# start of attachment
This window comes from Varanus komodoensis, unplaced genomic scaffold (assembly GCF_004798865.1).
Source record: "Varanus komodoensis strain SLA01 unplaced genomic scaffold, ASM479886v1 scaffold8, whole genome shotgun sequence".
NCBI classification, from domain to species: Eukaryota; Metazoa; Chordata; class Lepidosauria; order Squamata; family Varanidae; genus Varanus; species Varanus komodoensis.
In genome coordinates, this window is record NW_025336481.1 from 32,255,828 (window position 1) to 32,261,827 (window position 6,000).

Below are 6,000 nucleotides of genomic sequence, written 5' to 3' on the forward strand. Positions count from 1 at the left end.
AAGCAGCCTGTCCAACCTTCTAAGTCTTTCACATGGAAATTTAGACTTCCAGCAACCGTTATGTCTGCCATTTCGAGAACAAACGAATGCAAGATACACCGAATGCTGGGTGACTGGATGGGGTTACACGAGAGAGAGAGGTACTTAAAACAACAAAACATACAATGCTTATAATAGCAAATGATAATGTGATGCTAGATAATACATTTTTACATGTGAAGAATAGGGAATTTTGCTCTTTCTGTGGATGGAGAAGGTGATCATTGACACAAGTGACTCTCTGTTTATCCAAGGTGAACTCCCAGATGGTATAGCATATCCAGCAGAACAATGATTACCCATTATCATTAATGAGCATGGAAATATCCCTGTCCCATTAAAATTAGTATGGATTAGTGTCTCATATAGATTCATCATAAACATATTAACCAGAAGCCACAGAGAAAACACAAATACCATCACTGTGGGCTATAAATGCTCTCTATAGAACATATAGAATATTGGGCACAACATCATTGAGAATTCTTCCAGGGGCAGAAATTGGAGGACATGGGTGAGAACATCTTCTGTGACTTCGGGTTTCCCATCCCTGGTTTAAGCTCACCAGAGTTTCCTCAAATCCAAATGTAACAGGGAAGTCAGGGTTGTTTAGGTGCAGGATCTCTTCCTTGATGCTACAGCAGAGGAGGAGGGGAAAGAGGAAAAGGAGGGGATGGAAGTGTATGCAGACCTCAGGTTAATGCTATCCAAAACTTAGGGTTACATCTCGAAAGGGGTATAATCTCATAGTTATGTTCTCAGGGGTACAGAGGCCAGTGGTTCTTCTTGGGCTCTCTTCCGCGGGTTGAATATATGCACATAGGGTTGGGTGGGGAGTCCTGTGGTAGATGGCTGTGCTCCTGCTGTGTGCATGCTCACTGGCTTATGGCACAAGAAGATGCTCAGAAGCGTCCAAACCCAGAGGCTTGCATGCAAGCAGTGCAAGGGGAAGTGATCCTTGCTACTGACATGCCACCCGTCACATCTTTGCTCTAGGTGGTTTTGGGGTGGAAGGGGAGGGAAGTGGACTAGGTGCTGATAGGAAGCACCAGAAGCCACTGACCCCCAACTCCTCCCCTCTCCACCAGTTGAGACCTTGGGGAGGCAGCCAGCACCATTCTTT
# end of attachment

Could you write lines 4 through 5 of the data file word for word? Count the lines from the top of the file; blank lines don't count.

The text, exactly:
In genome coordinates, this window is record NW_025336481.1 from 32,255,828 (window position 1) to 32,261,827 (window position 6,000).

Below are 6,000 nucleotides of genomic sequence, written 5' to 3' on the forward strand. Positions count from 1 at the left end.